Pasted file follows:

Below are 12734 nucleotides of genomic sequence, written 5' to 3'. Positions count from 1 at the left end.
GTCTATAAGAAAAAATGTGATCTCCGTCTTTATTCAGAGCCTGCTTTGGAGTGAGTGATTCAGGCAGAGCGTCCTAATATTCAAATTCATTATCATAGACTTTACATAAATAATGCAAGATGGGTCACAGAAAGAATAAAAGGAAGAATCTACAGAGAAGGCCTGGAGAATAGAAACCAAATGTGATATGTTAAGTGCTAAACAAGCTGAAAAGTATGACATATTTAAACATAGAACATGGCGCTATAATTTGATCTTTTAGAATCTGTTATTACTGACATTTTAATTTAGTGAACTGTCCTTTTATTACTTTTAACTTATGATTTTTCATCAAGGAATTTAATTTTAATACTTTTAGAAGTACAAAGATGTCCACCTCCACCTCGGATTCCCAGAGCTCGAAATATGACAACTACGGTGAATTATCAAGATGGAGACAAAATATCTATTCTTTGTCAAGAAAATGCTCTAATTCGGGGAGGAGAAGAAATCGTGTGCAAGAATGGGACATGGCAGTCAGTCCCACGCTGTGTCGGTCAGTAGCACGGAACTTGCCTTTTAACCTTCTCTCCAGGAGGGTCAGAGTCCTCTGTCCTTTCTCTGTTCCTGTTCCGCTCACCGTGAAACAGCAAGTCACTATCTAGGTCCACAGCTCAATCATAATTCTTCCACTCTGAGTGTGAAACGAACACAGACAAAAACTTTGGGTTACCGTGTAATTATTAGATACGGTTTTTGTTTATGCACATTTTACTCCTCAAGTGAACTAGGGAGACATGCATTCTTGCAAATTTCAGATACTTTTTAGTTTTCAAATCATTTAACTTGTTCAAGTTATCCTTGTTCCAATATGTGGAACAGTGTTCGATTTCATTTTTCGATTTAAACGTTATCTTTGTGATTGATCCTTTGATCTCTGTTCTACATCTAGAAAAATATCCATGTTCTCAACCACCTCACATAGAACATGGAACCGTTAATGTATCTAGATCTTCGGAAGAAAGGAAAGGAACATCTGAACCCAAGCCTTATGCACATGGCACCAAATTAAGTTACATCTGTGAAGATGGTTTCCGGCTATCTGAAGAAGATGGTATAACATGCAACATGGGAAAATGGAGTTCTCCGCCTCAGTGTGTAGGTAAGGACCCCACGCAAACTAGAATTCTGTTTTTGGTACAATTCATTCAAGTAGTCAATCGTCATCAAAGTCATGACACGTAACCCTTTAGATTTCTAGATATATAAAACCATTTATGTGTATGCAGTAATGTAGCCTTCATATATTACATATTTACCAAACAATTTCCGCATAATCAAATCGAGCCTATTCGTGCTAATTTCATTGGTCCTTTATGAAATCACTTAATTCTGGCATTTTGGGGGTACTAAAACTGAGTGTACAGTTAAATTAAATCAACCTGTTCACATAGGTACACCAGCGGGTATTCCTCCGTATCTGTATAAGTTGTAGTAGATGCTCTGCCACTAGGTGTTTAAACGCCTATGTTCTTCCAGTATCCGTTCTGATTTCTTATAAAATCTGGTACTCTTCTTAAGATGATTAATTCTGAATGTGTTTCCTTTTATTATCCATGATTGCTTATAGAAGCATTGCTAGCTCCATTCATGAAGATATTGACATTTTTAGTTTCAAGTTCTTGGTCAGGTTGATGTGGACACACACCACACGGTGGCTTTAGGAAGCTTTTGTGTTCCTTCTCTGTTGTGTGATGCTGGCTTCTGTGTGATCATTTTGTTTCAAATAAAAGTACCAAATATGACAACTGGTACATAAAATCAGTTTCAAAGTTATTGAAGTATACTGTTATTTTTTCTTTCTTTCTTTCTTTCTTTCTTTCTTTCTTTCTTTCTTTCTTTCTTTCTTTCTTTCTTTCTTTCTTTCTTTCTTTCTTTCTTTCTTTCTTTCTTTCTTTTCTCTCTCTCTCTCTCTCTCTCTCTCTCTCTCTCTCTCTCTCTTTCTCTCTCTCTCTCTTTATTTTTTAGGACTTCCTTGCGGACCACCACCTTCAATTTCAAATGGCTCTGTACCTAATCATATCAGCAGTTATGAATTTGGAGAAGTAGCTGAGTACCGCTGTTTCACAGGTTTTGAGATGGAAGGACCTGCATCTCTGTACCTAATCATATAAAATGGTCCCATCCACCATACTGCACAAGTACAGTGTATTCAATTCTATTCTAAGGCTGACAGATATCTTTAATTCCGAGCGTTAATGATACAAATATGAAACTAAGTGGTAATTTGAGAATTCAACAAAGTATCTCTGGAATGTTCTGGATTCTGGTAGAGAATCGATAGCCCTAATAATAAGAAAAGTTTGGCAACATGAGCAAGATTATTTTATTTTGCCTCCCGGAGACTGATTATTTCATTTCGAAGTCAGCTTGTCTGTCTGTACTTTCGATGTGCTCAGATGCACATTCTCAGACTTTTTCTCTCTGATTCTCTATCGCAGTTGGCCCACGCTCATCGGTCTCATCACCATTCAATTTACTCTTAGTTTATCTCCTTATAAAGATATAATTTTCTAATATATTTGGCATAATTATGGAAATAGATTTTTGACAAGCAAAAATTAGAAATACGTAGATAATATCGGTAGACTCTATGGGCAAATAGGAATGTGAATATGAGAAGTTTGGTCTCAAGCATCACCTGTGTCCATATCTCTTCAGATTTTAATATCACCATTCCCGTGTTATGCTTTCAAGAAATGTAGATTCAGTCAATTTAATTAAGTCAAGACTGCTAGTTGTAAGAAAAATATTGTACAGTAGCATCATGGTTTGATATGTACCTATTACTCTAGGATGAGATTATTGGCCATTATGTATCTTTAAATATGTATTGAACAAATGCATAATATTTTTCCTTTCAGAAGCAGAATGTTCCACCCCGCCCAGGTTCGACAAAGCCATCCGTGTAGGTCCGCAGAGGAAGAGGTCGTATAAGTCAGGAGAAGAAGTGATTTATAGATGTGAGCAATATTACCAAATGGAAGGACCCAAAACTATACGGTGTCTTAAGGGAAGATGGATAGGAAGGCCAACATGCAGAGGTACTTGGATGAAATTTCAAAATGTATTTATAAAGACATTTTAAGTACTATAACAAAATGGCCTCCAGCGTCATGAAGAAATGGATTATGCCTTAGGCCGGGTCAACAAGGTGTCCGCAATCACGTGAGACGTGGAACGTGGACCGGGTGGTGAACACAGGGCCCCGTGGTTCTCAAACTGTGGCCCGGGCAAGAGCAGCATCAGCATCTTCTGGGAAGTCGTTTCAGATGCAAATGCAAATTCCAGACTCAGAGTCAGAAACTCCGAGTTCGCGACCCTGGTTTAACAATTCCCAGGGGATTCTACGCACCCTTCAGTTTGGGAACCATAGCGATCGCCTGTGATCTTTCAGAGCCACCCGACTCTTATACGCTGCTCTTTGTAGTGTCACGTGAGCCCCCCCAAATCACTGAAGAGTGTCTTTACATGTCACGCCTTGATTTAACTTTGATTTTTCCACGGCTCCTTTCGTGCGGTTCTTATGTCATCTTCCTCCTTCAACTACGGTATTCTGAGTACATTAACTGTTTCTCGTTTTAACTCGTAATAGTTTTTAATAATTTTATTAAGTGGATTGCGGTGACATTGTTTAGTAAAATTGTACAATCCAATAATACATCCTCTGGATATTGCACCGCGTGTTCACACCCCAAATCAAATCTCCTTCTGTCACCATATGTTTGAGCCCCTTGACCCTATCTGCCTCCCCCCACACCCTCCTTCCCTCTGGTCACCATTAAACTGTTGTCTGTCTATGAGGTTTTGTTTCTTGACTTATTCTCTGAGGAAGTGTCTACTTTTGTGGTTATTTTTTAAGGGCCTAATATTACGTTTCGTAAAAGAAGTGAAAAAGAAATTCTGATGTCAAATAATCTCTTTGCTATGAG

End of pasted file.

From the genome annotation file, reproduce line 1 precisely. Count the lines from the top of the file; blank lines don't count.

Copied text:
Below are 12734 nucleotides of genomic sequence, written 5' to 3'. Positions count from 1 at the left end.